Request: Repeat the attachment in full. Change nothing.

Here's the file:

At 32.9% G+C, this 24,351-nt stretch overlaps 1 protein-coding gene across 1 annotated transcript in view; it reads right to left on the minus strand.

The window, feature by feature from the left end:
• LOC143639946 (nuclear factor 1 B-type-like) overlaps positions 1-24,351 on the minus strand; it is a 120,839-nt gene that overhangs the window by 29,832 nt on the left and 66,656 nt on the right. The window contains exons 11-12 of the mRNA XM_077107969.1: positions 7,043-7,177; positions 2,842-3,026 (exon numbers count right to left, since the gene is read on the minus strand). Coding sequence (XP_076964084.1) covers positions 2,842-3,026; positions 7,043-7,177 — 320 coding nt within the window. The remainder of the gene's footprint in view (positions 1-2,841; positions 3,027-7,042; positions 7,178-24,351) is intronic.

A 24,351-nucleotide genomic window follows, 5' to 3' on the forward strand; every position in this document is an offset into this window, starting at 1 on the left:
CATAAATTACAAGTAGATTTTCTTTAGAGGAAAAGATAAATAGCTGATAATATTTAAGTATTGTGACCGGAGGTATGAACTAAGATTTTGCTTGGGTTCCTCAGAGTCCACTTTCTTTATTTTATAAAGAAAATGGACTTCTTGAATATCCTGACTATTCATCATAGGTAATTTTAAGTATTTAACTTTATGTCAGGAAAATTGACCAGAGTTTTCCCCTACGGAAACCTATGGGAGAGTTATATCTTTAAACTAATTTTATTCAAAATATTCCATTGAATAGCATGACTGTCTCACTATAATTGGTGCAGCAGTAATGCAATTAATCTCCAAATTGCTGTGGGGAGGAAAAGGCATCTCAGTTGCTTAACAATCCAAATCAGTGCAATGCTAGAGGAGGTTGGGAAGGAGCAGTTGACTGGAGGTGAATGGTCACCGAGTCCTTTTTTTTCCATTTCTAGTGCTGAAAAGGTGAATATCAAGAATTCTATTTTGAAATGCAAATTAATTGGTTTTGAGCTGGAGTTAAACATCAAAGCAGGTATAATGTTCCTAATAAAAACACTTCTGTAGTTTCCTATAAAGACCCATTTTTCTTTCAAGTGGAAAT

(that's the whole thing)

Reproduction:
At 32.9% G+C, this 24,351-nt stretch overlaps 1 protein-coding gene across 1 annotated transcript in view; it reads right to left on the minus strand.

The window, feature by feature from the left end:
• LOC143639946 (nuclear factor 1 B-type-like) overlaps positions 1-24,351 on the minus strand; it is a 120,839-nt gene that overhangs the window by 29,832 nt on the left and 66,656 nt on the right. The window contains exons 11-12 of the mRNA XM_077107969.1: positions 7,043-7,177; positions 2,842-3,026 (exon numbers count right to left, since the gene is read on the minus strand). Coding sequence (XP_076964084.1) covers positions 2,842-3,026; positions 7,043-7,177 — 320 coding nt within the window. The remainder of the gene's footprint in view (positions 1-2,841; positions 3,027-7,042; positions 7,178-24,351) is intronic.

A 24,351-nucleotide genomic window follows, 5' to 3' on the forward strand; every position in this document is an offset into this window, starting at 1 on the left:
CATAAATTACAAGTAGATTTTCTTTAGAGGAAAAGATAAATAGCTGATAATATTTAAGTATTGTGACCGGAGGTATGAACTAAGATTTTGCTTGGGTTCCTCAGAGTCCACTTTCTTTATTTTATAAAGAAAATGGACTTCTTGAATATCCTGACTATTCATCATAGGTAATTTTAAGTATTTAACTTTATGTCAGGAAAATTGACCAGAGTTTTCCCCTACGGAAACCTATGGGAGAGTTATATCTTTAAACTAATTTTATTCAAAATATTCCATTGAATAGCATGACTGTCTCACTATAATTGGTGCAGCAGTAATGCAATTAATCTCCAAATTGCTGTGGGGAGGAAAAGGCATCTCAGTTGCTTAACAATCCAAATCAGTGCAATGCTAGAGGAGGTTGGGAAGGAGCAGTTGACTGGAGGTGAATGGTCACCGAGTCCTTTTTTTTCCATTTCTAGTGCTGAAAAGGTGAATATCAAGAATTCTATTTTGAAATGCAAATTAATTGGTTTTGAGCTGGAGTTAAACATCAAAGCAGGTATAATGTTCCTAATAAAAACACTTCTGTAGTTTCCTATAAAGACCCATTTTTCTTTCAAGTGGAAAT